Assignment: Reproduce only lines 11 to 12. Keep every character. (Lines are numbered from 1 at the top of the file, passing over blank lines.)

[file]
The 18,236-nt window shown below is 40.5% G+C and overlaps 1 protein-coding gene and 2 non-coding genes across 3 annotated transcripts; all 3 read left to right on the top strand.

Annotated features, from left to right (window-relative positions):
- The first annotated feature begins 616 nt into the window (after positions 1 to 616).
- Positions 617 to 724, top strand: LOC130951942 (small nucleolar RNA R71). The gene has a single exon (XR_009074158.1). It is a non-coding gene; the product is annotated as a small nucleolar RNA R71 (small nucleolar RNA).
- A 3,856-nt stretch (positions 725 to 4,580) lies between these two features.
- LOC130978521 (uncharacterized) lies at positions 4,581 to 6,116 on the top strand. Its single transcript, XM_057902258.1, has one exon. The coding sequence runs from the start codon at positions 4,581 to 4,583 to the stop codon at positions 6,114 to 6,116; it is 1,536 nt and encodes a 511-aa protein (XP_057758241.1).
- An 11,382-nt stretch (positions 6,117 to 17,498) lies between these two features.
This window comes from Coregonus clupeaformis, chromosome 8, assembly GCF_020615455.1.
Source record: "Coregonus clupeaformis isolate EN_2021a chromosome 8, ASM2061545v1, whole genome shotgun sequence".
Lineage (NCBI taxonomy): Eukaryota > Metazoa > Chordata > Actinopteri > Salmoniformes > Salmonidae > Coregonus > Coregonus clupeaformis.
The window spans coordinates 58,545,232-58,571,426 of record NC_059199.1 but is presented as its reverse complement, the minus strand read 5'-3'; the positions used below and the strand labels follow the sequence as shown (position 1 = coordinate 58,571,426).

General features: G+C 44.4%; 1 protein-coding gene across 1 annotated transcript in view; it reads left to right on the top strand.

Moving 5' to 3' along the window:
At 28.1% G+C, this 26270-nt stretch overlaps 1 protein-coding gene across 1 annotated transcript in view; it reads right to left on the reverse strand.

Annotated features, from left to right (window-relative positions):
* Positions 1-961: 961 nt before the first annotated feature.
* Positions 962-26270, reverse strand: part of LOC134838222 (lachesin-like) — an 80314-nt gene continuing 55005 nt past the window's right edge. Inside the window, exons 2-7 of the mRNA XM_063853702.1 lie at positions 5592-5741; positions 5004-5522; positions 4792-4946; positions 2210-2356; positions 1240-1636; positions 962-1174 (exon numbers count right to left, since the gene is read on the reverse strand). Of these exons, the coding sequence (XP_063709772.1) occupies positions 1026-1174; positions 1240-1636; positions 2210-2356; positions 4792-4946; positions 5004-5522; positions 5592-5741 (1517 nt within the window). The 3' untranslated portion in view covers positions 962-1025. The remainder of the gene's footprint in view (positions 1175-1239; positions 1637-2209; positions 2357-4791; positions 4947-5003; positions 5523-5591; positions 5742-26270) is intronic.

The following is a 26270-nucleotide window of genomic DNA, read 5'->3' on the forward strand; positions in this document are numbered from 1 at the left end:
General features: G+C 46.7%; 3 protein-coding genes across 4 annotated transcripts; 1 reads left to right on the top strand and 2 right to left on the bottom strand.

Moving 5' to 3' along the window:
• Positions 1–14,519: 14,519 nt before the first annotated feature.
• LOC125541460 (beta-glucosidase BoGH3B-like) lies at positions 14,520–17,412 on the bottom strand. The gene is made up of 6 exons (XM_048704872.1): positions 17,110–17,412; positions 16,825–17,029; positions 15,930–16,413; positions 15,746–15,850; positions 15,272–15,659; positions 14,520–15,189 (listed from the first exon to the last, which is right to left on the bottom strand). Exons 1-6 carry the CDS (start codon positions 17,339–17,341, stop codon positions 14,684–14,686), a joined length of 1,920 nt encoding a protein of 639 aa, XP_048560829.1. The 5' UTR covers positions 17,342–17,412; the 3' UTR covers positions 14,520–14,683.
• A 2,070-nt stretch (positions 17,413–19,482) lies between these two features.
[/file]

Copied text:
The window spans coordinates 58,545,232-58,571,426 of record NC_059199.1 but is presented as its reverse complement, the minus strand read 5'-3'; the positions used below and the strand labels follow the sequence as shown (position 1 = coordinate 58,571,426).

General features: G+C 44.4%; 1 protein-coding gene across 1 annotated transcript in view; it reads left to right on the top strand.